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Israel vs. Palestine

Why would the Palestinians attack Israel? My question is, why now? Why didn’t they as far back as 1947? Well, they’ve been mostly peacefully resisting. Until now. I have deep sympathies for the European Jews for what they suffered at the hands of the Nazi’s during World War II.

Before 1947, the territory that is now Israel, the West Bank, and Gaza Strip was known as Palestine and was under British mandate following the collapse of the Ottoman Empire after World War I. This region had a predominantly Arab population, including Muslim and Christian communities, and a smaller Jewish minority. Tensions between the Jewish immigrants and the Arab Palestinians were increasing due to competing religion-based nationalist aspirations, with both communities vying for control over the land. The situation was further complicated by British rule, as they struggled to manage the growing tensions in the region. The status of Palestine before 1947 was marked by political unrest and competing claims to the territory.

Here are some key moments in Palestinian history:

  1. Ancient Roots: Palestinians have a long history dating back thousands of years, with significant contributions to ancient civilisations, including the Canaanites and Philistines.
  2. Ottoman Rule: From the early 16th century until World War I, Palestine was part of the Ottoman Empire.
  3. British Mandate: After World War I, Palestine came under British mandate. Tensions between Jewish immigrants and Arab Palestinians grew during this period.
  4. United Nations Partition Plan (1947): The UN approved a plan to partition Palestine into separate Jewish (religious) and Arab (religion-non-specific) states, with Jerusalem as an international city. This plan was accepted by Jewish leaders but rejected by Arab leaders.
  5. 1948 Arab-Israeli War: Following the declaration of the State of Israel, neighbouring Arab states invaded, resulting in the first Arab-Israeli war. This led to the displacement of hundreds of thousands of Palestinian Arabs.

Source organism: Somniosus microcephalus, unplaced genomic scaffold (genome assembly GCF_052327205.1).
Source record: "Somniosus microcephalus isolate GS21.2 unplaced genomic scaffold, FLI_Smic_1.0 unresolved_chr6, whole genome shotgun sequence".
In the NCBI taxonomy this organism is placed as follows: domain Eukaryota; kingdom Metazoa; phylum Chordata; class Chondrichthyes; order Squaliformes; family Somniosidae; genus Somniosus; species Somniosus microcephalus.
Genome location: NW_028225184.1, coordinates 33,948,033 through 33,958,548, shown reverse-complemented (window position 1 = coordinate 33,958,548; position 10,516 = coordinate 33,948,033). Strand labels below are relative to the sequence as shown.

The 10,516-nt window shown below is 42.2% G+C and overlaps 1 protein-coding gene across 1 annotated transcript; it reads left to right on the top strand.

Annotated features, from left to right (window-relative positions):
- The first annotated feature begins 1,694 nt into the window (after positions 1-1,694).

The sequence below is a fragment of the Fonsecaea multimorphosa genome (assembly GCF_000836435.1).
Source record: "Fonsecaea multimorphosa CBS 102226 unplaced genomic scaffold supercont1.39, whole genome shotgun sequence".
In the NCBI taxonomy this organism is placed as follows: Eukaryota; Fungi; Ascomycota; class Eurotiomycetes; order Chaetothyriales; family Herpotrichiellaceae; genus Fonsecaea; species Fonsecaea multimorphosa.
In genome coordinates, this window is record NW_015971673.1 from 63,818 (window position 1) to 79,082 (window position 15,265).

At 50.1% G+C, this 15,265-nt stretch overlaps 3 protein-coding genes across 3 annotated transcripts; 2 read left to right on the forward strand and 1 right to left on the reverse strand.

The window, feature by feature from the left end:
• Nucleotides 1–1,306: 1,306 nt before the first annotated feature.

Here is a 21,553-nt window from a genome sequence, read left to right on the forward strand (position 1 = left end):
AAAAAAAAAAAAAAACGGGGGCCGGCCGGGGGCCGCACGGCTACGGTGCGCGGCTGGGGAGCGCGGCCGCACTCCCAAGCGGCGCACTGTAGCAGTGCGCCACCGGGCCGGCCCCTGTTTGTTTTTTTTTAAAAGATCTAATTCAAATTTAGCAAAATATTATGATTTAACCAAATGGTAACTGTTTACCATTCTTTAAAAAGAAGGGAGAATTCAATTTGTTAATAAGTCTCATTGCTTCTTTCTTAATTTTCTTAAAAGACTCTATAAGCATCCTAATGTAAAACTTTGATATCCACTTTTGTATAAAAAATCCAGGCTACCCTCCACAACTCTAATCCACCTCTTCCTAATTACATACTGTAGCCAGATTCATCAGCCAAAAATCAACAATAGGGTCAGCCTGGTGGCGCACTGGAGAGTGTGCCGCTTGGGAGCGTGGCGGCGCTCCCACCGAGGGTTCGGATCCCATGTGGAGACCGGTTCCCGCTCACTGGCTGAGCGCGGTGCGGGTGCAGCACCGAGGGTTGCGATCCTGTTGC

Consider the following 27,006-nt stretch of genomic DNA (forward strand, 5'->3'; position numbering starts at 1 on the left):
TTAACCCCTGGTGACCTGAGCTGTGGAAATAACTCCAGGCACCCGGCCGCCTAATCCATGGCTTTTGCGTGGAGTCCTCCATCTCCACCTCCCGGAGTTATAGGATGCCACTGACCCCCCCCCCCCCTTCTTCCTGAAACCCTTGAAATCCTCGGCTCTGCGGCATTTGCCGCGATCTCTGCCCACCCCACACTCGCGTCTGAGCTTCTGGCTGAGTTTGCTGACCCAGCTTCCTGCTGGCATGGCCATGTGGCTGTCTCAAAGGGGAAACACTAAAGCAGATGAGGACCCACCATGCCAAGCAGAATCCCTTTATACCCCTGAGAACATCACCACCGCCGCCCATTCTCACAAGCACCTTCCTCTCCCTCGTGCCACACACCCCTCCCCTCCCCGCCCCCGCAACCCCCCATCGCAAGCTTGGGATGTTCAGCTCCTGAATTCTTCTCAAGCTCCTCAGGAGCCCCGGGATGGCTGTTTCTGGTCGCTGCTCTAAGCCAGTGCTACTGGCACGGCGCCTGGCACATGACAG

6. Nakba (1948): The Nakba, or “catastrophe,” refers to the displacement and dispossession of Palestinians during and after the 1948 war.
  7. 1967 Six-Day War: Israel’s victory in the Six-Day War led to the occupation of the West Bank, Gaza Strip, East Jerusalem, and other territories, marking a significant turning point in the conflict.
  8. Palestine Liberation Organization (PLO): Established in 1964, the PLO became a key representative of Palestinian nationalism and pursued both political and armed resistance against Israeli occupation.
  9. Oslo Accords (1993): A series of agreements between Israel and the PLO aimed at resolving the Israeli-Palestinian conflict. These agreements established the Palestinian Authority and a framework for a future Palestinian state.
  10. Second Intifada (2000-2005): A period of intensified Palestinian-Israeli violence and conflict, marked by suicide bombings, incursions, and extensive Israeli military operations.
  11. Hamas Takeover of Gaza (2007): Following elections and political infighting, Hamas seized control of the Gaza Strip, leading to a division between Gaza and the West Bank.
  12. Statehood Recognition (2012): The United Nations General Assembly granted Palestine non-member observer state status in 2012, a symbolic move.
  13. Gaza Wars: Several conflicts, including the Gaza War (2008-2009), Operation Pillar of Defence (2012), and Operation Protective Edge (2014), have taken place in Gaza, resulting in significant casualties and destruction.
  14. Peace Process Challenges: Ongoing attempts to negotiate a peace agreement between Israel and the Palestinians have faced numerous challenges, including issues of borders, refugees, security, and Jerusalem.
  15. Recent Developments: Recent years have seen tensions, violence, and protests, particularly in East Jerusalem. There have been efforts to revive peace talks, but the conflict remains unresolved.

In short, the state of Israel was given territory, but it has, since 1948, encroached and has taken more and more of the Palestinian territory through military force. They’ve attacked and committed atrocities against the Palestinians. This is basically committing genocide against the Palestinian people. It’s unfortunate the Israeli Jews who fled genocide in Europe, are committing the same offence against Palestinians.

So, of course the Palestinian people, under such immense pressure, are going to respond. They’re view is probably fighting back is their last option. They’ve tried everything else, but Israel has not given any territory back, and life is getting worse. They probably feel like they’re on an extinction trajectory, so trying something different is better than all the failed processes they’ve tried thus far.

Above: The 1947 United Nations approved borders: green is Israel, blue areas are for Palestine, red is the shared city of Jerusalem.

What is the solution? There’s obviously going to be no assimilation or political/societal truce. Probably the best compromise is going to be geographic: for Israel to agree to withdraw back to their 1947 United Nations granted territory, and for Palestine be recognised by the UN. How likely is this going to be? Is there a better solution that does not include genocide?

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